How many times have you heard from your grandmother or a distant aunt about inserting a spoon into the neck of open bottles of sparkling wine so that the bubbles don't escape?
This belief stems from a need to re-cork the bottles once they have been opened to preserve the effervescence of the wine. In some versions of this idea, it emerges that the alloy with which the spoon is made also affects the preservation of the wine, stating that the cutlery must be strictly silver.
This belief stems from a need to re-cork bottles once they have been opened to preserve the effervescence of the wine. Not everyone at home has corks specially made for sparkling wine and the cork that has just been 'popped' from the bottle expands too much to be reused.
In order to find out whether this was an effective method, research was carried out with experts.
The first research was carried out in 1994 at Stanford University, where a chemistry professor, doctors and various tasters opened 10 bottles and let them sit for 26 hours. After tasting all these bottles, it emerged that the wine 'corked' with a spoon had not changed compared to that left open without a cork.
In 1995, a more scientific study was carried out in France, flagged as regards sparkling wines, by a group of scientists from Epernay. During this experiment, several bottles were uncorked and, in a single environment with precise external conditions common to all wines, left to rest for several hours in order to study the actual gas pressure inside them. By comparing the bottles left uncapped with those closed with a spoon inside and with sealed corks, it was found that only the latter had effectively maintained the gas level inside.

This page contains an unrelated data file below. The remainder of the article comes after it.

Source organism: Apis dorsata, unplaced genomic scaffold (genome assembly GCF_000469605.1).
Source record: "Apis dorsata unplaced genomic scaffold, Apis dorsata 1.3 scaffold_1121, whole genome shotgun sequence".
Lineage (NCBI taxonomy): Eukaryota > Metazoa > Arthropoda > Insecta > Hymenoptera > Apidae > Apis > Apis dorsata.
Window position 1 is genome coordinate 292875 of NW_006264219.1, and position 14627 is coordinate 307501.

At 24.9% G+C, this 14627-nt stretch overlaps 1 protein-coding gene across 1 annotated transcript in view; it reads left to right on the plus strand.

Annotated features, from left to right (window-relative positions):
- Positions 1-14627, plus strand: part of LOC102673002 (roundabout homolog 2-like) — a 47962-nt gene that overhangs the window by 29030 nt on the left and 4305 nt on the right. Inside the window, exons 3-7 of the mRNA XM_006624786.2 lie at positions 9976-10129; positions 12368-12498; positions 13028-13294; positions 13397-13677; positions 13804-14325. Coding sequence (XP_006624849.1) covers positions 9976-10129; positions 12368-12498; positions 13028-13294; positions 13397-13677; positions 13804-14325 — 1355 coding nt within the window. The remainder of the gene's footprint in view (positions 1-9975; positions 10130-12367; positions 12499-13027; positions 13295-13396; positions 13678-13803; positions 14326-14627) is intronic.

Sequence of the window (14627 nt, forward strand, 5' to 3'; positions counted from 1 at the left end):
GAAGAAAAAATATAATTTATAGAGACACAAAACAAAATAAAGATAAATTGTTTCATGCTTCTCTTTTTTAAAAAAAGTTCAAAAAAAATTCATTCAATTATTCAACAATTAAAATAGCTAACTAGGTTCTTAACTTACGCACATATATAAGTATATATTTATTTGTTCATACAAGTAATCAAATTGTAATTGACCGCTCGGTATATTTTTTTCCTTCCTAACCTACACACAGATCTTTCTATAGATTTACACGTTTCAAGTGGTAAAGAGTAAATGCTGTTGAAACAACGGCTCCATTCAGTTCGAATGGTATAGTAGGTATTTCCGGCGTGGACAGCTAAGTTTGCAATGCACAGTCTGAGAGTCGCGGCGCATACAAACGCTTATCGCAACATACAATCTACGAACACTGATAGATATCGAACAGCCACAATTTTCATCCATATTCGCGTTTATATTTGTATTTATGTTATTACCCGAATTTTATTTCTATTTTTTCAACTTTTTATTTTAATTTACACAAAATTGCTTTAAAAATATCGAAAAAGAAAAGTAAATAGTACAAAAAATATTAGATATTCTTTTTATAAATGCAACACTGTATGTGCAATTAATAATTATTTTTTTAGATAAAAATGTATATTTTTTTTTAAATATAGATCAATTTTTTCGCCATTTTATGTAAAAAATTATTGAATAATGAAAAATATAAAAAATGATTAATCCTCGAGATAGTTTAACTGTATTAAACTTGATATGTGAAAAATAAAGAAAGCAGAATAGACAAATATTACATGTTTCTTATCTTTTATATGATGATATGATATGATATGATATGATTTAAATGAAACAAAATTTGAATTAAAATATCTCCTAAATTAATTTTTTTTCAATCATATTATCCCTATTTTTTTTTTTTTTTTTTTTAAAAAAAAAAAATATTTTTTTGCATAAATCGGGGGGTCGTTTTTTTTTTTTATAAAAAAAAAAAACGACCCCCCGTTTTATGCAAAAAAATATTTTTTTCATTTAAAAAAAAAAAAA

The answer to this question is no. It is true that a spoon inserted into the neck of an open bottle of sparkling wine does not prevent the release of carbon dioxide but, if it is very cold, it can keep the air inside the bottle cold and this would slow down the loss of carbon dioxide.
The best and most effective method for maintaining the characteristics of open sparkling wines is the hermetic stopper. By using this stopper and storing the bottle in a cool place, the wine remains sparkling and fragrant, so that it can be finished at a later date without any problem. With these stoppers, you can immediately show yourself to your friends as a professional.
Plastic corks can also be used to store wine. The important thing is that the cork in question covers the entire inside surface of the bottle neck, preventing the passage of air.
One 'home-made' method is to cover the neck of the bottle with a piece of cling film, tightly sealed with a rubber band... definitely a last-minute solution.
.... the most effective method of all?
Finish the bottle once it has been opened! The less wine there is in the bottle, the more prone it is to oxidation and loss of effervescence as there is more air in the bottle.